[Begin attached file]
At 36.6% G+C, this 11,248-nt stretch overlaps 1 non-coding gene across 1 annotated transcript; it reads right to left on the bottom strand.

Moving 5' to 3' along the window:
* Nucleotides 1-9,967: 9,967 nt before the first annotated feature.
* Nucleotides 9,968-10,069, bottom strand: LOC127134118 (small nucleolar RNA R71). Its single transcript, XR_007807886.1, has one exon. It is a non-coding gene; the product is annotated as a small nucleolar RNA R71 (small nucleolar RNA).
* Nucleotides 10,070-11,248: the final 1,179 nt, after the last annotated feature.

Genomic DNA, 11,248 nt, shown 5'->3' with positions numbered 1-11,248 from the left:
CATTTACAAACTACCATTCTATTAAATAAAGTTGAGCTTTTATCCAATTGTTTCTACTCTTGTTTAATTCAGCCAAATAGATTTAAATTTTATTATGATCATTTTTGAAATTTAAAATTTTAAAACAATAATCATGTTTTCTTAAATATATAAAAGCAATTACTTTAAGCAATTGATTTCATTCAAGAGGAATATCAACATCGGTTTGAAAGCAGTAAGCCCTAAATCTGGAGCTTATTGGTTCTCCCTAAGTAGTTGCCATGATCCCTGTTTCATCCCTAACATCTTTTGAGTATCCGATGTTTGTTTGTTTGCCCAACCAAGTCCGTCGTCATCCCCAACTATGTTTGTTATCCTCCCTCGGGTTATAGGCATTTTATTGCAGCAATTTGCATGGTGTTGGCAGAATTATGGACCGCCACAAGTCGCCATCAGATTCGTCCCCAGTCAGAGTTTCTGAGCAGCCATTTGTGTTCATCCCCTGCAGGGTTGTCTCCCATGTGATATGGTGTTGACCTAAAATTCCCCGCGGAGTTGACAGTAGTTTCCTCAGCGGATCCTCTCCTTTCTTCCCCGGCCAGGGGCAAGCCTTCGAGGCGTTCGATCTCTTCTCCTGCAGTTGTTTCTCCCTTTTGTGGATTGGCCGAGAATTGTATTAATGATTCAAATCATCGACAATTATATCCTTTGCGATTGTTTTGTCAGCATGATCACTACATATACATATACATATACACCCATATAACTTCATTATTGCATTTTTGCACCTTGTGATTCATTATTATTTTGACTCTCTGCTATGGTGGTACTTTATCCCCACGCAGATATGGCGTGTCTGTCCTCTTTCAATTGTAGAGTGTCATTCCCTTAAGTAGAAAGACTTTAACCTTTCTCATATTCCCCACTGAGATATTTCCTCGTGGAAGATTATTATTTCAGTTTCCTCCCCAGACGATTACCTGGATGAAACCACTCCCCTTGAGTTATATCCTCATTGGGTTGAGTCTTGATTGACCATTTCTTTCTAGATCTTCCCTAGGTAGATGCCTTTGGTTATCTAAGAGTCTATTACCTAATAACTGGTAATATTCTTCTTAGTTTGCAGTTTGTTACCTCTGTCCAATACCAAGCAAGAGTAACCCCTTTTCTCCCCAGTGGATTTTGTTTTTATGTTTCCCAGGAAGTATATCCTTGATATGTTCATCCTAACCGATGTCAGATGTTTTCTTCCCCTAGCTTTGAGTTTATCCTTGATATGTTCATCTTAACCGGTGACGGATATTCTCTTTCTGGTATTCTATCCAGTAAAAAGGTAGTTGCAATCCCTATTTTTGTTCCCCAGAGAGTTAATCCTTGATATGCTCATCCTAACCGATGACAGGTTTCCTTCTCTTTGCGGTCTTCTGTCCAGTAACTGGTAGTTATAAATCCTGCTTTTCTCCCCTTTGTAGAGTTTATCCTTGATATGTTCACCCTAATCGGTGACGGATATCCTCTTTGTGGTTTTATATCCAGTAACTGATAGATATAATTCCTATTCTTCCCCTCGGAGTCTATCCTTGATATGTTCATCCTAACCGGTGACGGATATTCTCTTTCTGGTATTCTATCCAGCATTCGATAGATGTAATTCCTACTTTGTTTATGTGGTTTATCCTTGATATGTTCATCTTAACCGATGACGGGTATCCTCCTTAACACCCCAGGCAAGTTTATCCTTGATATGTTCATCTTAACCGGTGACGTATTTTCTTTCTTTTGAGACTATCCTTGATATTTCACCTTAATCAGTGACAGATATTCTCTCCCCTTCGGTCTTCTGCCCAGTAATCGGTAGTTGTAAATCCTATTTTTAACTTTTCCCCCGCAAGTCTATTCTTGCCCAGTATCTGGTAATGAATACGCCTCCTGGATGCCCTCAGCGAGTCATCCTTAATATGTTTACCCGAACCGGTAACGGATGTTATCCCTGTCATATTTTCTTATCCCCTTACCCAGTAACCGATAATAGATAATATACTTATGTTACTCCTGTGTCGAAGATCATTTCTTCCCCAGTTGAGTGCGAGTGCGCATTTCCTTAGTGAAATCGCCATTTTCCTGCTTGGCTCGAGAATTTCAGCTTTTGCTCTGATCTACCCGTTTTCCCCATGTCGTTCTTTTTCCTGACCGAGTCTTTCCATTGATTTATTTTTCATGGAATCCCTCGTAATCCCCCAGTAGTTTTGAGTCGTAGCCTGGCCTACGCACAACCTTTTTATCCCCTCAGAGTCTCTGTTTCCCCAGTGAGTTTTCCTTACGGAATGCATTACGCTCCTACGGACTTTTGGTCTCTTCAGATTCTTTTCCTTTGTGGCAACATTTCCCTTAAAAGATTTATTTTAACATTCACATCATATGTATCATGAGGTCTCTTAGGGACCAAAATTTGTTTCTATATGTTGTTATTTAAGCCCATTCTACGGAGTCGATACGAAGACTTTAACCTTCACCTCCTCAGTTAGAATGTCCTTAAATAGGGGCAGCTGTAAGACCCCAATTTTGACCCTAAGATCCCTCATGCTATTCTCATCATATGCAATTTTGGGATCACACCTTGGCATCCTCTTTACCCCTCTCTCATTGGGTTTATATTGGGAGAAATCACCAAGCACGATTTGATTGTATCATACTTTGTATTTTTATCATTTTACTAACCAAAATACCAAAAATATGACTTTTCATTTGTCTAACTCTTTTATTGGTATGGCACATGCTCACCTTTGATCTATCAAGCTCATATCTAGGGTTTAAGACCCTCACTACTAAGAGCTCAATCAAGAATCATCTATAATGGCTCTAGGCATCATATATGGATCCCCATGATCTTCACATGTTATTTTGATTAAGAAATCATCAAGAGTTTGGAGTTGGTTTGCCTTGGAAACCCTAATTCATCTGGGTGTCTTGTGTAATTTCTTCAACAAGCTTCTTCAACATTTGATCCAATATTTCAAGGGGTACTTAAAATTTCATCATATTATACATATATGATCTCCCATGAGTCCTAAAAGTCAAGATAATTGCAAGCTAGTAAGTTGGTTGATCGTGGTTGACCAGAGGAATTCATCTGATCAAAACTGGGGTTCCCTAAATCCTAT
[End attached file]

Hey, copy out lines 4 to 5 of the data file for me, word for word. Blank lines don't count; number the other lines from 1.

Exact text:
* Nucleotides 9,968-10,069, bottom strand: LOC127134118 (small nucleolar RNA R71). Its single transcript, XR_007807886.1, has one exon. It is a non-coding gene; the product is annotated as a small nucleolar RNA R71 (small nucleolar RNA).
* Nucleotides 10,070-11,248: the final 1,179 nt, after the last annotated feature.